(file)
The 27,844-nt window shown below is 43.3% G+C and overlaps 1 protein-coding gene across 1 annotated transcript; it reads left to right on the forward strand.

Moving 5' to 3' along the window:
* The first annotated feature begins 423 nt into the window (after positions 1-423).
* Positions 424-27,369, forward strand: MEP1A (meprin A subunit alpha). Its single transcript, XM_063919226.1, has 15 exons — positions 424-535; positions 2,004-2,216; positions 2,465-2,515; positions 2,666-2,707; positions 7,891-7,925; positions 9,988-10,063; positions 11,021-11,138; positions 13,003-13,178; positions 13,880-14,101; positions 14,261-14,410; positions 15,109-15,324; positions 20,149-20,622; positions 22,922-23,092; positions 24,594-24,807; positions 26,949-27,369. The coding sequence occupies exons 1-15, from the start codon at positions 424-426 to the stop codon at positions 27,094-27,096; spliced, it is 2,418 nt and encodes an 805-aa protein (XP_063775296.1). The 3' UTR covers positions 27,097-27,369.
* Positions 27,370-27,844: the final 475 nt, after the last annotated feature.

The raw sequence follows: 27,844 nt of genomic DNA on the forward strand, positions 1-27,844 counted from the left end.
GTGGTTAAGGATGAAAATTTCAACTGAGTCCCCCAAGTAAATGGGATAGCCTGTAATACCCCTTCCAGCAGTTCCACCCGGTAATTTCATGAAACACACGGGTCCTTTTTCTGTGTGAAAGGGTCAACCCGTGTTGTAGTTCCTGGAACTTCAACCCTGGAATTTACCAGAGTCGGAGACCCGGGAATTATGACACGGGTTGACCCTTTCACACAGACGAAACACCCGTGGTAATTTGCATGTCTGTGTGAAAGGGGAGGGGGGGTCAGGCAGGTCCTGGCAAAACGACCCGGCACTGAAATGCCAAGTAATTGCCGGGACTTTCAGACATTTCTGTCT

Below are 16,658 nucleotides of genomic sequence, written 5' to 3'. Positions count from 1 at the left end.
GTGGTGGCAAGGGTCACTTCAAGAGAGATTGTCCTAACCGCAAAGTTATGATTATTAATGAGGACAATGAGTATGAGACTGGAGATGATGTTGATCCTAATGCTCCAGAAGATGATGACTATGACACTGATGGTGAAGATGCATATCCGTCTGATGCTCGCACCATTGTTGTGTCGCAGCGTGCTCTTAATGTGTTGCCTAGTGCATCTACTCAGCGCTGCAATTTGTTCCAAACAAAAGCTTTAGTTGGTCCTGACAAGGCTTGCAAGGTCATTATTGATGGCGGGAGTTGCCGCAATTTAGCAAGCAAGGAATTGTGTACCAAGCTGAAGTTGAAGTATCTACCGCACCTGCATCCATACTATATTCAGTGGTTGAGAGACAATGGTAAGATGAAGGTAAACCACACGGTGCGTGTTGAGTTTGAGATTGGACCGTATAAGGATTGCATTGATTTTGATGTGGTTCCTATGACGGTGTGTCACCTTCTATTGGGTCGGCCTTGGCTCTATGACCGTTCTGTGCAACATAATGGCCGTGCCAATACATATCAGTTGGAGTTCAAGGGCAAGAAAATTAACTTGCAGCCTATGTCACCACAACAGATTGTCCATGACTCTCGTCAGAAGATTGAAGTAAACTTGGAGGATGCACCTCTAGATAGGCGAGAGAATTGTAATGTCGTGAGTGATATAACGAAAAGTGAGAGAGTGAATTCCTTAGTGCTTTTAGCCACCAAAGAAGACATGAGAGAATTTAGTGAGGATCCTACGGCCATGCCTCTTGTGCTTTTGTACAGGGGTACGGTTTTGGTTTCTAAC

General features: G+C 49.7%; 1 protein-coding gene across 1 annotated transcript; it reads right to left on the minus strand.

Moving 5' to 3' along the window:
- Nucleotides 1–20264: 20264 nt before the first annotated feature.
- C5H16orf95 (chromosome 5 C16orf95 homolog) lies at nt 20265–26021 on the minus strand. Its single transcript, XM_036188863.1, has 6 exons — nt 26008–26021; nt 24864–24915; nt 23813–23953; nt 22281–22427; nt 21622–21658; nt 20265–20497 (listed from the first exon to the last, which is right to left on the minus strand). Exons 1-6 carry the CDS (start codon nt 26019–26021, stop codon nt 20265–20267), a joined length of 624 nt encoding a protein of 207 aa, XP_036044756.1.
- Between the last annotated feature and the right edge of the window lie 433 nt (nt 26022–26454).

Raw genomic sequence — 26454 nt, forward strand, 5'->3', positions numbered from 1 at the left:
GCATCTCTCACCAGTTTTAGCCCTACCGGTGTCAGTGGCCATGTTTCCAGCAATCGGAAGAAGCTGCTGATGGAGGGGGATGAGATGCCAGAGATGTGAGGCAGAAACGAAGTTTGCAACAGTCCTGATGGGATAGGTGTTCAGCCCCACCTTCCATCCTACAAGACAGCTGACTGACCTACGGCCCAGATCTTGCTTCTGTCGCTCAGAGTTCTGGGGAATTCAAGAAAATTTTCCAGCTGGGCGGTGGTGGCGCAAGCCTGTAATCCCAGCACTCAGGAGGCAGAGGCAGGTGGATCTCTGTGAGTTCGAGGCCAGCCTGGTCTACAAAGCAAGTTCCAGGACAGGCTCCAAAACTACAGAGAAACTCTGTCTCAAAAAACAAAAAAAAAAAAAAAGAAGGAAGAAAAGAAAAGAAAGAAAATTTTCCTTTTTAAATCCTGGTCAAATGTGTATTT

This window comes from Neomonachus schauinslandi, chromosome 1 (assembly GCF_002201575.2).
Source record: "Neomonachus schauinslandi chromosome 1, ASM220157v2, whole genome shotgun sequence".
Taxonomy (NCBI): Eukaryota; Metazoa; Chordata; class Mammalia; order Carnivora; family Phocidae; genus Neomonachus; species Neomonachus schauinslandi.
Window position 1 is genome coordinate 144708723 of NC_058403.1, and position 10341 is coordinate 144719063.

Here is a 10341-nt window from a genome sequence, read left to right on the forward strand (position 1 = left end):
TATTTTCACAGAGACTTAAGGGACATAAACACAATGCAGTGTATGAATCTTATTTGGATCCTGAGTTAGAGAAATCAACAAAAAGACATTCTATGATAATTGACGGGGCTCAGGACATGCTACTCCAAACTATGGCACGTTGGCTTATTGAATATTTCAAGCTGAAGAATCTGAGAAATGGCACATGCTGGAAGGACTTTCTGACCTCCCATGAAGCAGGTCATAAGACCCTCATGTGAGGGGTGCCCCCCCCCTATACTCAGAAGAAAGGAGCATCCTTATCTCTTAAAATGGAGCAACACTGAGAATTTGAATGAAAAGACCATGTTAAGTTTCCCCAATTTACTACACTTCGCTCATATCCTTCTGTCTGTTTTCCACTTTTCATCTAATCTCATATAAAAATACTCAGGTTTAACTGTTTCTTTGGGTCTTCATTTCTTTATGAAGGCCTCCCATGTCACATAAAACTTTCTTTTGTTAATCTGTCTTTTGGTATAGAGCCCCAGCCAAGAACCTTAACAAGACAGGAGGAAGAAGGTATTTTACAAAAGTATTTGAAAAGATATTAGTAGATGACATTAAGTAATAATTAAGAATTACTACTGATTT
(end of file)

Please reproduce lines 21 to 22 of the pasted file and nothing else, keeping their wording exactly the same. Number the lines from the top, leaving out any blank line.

Here is a 10341-nt window from a genome sequence, read left to right on the forward strand (position 1 = left end):
TATTTTCACAGAGACTTAAGGGACATAAACACAATGCAGTGTATGAATCTTATTTGGATCCTGAGTTAGAGAAATCAACAAAAAGACATTCTATGATAATTGACGGGGCTCAGGACATGCTACTCCAAACTATGGCACGTTGGCTTATTGAATATTTCAAGCTGAAGAATCTGAGAAATGGCACATGCTGGAAGGACTTTCTGACCTCCCATGAAGCAGGTCATAAGACCCTCATGTGAGGGGTGCCCCCCCCCTATACTCAGAAGAAAGGAGCATCCTTATCTCTTAAAATGGAGCAACACTGAGAATTTGAATGAAAAGACCATGTTAAGTTTCCCCAATTTACTACACTTCGCTCATATCCTTCTGTCTGTTTTCCACTTTTCATCTAATCTCATATAAAAATACTCAGGTTTAACTGTTTCTTTGGGTCTTCATTTCTTTATGAAGGCCTCCCATGTCACATAAAACTTTCTTTTGTTAATCTGTCTTTTGGTATAGAGCCCCAGCCAAGAACCTTAACAAGACAGGAGGAAGAAGGTATTTTACAAAAGTATTTGAAAAGATATTAGTAGATGACATTAAGTAATAATTAAGAATTACTACTGATTT